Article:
Kitschy, colorful, and classic, majolica pottery is currently one of the hottest trends in home decor. But these bright and sassy ceramics aren’t anything new. In fact, they have a storied history all their own.

Introduced in 1851 at London’s Great Exhibition, the new type of earthenware was considered a breakthrough in the design sphere. Inspired by Italian “maiolica” (the white-glazed, decorative ceramics of the Italian Renaissance) and the works of Bernard Palissy, a noted French potter, majolica was the brainchild of English manufacturer Minton & Co., and was, “from its beginnings…seen as a British triumph of art applied to history,” according to Dr. Susan Weber, founder and director of the Bard Graduate Center in New York City.

Fast forward to 2021, where Dr. Weber is currently curating a majolica-centered exhibition titled Majolica Mania: Transatlantic Pottery in England and the United States. 1850-1915. On display through January at the Bard, the bold, colorful pottery style offers so much more than a colorful statement – it’s a piece of history itself. As Dr. Weber recently explained, when majolica was first introduced, it instantly gripped the public, “appeal[ing] to a cross-section of classes and budgets, and by the end of the 19th century, could be found in all types of homes — from those of the royal family to the rapidly growing middle class.”

Majolica’s popularity increased throughout the latter half of the 19th century as it was produced in large quantities in both the U.S. and Britain, comprising a wide range of ceramics that ranged from everyday items like teapots to over-the-top display pieces like the Minton jardiniere created for the Paris Exhibition Universelle in 1855 – currently on display for the first time ever in the U.S. at the Bard.

However, like many decor trends that have a moment and then fade into relative obscurity, majolica eventually fell out of fashion. By the mid-20th century, it was largely considered to be garish and tacky, rather than bright and kitschy. But just as trends fall out of fashion, they also have a tendency to make comebacks — and majolica is definitely having a big one right now. As designer Frank de Biasi explains, “With our current maximalism moment continuing…majolica pieces add a sparkle and splash of color on the walls.”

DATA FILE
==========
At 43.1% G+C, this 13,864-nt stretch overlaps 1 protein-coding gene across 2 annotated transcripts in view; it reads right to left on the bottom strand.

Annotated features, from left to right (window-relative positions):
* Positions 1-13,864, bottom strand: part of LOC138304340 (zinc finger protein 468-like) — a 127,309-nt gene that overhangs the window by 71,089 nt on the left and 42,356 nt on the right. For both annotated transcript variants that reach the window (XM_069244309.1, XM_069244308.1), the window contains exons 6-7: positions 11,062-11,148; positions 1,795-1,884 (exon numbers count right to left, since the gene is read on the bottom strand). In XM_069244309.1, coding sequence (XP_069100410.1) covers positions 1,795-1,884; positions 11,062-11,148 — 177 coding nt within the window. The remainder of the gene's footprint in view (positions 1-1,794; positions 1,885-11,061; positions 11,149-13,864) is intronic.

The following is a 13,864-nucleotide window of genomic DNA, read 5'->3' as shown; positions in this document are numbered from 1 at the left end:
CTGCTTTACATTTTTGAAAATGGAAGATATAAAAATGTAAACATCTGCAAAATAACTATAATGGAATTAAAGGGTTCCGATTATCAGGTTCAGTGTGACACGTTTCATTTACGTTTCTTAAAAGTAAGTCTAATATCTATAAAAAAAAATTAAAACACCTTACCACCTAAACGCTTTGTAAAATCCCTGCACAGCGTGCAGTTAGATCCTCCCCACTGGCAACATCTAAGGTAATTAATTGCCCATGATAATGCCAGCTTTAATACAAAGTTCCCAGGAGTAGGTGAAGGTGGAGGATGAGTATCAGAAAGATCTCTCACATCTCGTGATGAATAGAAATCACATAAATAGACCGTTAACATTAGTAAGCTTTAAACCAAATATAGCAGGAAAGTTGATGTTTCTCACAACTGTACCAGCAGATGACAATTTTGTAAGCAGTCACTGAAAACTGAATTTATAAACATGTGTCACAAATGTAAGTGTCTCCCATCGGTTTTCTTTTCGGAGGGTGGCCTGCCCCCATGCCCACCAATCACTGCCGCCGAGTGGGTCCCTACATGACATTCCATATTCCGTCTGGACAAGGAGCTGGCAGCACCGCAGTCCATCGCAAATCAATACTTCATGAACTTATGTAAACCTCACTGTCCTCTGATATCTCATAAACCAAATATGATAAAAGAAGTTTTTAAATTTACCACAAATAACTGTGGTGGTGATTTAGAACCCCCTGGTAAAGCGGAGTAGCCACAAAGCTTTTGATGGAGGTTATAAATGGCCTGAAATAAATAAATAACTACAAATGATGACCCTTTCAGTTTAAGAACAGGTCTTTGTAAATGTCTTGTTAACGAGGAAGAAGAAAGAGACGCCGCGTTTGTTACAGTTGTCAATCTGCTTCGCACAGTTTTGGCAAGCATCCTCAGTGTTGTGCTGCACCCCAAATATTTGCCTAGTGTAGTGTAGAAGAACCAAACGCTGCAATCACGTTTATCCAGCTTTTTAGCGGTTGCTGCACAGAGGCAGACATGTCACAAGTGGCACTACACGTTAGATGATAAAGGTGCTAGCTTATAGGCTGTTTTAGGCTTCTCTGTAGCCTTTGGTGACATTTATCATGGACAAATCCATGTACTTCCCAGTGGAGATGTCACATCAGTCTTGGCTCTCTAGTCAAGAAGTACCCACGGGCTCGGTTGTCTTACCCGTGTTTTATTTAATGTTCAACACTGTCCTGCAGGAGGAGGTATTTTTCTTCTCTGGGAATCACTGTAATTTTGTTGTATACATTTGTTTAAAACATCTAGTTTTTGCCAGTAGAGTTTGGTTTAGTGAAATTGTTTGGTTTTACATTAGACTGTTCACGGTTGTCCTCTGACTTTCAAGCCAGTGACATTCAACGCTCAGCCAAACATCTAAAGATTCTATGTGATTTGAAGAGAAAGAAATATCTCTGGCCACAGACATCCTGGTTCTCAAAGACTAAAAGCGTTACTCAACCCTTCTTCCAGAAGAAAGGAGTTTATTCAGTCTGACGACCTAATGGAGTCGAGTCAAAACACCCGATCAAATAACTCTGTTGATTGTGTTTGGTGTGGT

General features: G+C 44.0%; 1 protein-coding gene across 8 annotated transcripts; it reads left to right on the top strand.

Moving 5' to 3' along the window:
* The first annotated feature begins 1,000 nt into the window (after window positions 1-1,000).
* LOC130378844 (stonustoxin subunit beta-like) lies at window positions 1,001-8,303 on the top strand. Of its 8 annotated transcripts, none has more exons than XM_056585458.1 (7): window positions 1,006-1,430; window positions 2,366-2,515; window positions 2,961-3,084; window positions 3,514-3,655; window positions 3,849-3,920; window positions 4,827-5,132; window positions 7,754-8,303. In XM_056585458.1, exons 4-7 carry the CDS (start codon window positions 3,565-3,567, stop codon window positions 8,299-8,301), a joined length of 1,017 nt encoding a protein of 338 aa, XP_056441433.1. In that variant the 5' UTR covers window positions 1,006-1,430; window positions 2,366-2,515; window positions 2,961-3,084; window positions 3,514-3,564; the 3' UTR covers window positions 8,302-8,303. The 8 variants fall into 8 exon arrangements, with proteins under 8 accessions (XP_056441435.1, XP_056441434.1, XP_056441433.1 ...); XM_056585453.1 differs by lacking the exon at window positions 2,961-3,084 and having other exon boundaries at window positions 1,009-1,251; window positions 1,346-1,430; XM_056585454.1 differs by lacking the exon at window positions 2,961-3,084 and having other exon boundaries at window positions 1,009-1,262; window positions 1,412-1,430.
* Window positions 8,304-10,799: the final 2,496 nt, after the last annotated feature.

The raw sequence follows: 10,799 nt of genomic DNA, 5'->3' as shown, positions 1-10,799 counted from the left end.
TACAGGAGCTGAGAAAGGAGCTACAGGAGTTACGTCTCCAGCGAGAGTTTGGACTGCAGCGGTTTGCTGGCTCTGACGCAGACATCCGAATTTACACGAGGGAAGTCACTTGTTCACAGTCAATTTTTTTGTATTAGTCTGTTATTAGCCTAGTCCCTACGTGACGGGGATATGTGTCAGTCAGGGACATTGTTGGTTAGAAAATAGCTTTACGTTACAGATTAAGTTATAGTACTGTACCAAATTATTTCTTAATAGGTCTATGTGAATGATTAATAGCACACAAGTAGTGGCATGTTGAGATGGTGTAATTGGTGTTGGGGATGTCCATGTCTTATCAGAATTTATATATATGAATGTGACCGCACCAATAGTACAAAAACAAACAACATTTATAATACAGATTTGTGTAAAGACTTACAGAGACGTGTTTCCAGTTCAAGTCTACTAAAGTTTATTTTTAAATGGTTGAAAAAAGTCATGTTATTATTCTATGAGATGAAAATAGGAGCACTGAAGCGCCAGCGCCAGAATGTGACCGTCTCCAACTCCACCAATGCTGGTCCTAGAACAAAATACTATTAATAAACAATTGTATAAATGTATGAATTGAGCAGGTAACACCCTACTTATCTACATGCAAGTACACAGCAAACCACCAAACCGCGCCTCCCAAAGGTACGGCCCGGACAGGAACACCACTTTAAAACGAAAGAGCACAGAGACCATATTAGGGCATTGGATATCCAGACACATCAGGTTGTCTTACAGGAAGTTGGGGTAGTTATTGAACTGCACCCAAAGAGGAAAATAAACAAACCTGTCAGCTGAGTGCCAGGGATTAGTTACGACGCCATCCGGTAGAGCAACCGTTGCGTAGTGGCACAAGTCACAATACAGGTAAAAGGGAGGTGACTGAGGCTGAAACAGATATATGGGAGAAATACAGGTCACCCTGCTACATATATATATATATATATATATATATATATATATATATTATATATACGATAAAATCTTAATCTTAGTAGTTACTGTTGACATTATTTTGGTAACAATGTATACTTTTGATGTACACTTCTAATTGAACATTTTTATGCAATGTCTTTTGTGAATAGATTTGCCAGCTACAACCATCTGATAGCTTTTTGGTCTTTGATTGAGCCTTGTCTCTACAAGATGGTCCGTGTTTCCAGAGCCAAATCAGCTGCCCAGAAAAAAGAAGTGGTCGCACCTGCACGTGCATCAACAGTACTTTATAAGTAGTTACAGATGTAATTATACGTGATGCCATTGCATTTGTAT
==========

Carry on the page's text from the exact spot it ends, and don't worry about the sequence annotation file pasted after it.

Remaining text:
Once again, these bright, vivacious, and sometimes even eccentric ceramics are finding their way back into the public eye, most notably in museums like the Bard, but also as statement pieces in stylish homes everywhere. But unlike the 19th century, majolica is no longer being mass produced, making contemporary pieces rarer and sometimes a little pricey. For example, when famed American decorator Mario Buatta’s estate sold at Sotheby’s in 2020, his majolica all fetched sky-high prices, including nearly $14,000 for a snake and cabbage teapot.

But have no fear! Not all majolica is that pricey, though the more detailed, larger, and brighter pieces are worth more (and, according to experts, the name Minton is still the gold standard).

With the bright hues and eccentric designs of majolica pottery making a modern-day resurgence, first in our museums, and then in our living rooms, these carved beauties are making almost as big a splash today as they did in the late 19th century. It just goes to show that even the most divisive trends can come back into fashion and re-find their into the spotlight after a little time has passed.